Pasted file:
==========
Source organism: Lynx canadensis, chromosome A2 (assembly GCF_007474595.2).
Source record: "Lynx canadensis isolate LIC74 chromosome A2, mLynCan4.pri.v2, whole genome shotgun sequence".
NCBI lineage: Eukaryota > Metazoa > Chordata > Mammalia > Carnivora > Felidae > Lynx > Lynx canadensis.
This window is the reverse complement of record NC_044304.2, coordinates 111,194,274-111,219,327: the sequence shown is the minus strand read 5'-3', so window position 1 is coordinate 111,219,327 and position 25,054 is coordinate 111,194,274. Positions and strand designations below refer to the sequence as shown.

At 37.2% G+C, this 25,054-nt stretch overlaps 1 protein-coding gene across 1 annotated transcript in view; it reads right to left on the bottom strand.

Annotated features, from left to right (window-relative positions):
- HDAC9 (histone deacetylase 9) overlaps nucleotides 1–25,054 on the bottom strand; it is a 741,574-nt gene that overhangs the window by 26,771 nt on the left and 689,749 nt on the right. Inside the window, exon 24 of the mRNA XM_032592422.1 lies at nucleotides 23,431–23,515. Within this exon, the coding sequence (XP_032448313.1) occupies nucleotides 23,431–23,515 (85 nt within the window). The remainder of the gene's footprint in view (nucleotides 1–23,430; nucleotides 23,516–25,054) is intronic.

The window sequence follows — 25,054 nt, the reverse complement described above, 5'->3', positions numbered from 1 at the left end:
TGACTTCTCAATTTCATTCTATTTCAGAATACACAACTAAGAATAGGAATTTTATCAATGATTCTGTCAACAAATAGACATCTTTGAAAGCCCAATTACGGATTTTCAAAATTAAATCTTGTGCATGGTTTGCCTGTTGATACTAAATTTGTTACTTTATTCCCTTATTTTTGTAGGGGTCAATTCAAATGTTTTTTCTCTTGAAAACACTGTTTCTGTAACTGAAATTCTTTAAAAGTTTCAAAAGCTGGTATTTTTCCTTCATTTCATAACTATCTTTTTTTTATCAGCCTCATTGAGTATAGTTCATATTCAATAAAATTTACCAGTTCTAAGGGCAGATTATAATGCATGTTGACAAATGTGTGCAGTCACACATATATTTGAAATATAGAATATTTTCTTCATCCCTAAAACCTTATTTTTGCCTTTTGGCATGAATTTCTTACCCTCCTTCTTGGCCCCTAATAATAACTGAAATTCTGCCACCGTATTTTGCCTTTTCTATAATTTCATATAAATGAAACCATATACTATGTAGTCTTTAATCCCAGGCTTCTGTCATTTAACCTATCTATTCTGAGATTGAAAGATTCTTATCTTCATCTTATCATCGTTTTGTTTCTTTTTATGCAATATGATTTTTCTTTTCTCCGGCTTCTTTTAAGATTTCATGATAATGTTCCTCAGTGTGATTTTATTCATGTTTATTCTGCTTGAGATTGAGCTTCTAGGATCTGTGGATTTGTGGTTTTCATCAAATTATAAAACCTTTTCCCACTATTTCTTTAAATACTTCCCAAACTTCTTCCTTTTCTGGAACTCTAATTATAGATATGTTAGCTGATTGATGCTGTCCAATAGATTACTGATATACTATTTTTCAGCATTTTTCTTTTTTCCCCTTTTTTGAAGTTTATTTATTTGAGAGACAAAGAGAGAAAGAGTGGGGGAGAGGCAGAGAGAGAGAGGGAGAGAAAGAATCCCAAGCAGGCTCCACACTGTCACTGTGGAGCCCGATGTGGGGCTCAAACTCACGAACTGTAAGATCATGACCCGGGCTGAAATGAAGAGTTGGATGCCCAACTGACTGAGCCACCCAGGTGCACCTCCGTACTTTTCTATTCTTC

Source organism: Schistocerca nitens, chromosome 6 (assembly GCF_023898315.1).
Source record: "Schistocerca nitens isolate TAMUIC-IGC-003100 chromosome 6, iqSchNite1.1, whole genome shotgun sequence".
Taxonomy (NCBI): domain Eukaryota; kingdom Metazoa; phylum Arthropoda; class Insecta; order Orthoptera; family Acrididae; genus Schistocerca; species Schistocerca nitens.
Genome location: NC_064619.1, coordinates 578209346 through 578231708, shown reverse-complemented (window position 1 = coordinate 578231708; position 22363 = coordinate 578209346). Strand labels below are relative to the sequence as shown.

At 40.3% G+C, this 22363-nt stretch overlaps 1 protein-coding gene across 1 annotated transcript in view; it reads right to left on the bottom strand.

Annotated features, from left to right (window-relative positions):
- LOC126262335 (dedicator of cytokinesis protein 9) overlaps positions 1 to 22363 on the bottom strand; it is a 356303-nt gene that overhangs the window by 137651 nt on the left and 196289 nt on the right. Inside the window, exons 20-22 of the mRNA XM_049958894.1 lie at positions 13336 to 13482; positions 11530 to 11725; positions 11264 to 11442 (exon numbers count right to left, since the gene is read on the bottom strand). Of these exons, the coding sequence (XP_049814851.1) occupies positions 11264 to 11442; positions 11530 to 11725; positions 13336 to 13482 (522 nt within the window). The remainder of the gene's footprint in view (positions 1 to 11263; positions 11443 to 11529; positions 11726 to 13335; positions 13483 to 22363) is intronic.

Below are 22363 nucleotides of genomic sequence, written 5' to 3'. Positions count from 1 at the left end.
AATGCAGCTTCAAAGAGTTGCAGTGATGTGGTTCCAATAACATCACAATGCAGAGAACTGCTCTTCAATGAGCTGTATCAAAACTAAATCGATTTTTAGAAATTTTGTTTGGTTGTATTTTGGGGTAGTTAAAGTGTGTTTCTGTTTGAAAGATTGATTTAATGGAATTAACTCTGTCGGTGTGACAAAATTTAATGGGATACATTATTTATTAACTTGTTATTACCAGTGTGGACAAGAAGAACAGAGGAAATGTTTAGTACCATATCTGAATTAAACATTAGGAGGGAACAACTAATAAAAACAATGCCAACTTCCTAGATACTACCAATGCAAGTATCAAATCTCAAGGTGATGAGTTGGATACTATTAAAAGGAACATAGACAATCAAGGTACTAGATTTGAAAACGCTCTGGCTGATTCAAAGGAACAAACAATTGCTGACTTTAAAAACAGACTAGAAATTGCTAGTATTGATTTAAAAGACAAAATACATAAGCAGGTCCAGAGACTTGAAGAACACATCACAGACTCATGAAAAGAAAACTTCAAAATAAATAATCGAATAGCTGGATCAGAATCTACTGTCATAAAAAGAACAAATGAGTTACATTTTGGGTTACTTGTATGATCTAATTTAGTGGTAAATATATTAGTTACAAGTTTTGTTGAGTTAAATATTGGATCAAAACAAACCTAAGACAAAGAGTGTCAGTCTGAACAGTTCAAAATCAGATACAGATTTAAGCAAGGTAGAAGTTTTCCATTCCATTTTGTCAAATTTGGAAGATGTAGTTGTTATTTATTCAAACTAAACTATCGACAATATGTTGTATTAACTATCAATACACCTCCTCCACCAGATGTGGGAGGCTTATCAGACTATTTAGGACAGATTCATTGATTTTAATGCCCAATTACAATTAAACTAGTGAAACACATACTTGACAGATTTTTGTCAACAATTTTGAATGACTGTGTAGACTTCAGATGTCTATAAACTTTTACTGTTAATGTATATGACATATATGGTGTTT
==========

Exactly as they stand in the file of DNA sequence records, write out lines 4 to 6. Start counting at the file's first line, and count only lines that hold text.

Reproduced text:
This window is the reverse complement of record NC_044304.2, coordinates 111,194,274-111,219,327: the sequence shown is the minus strand read 5'-3', so window position 1 is coordinate 111,219,327 and position 25,054 is coordinate 111,194,274. Positions and strand designations below refer to the sequence as shown.

At 37.2% G+C, this 25,054-nt stretch overlaps 1 protein-coding gene across 1 annotated transcript in view; it reads right to left on the bottom strand.

Annotated features, from left to right (window-relative positions):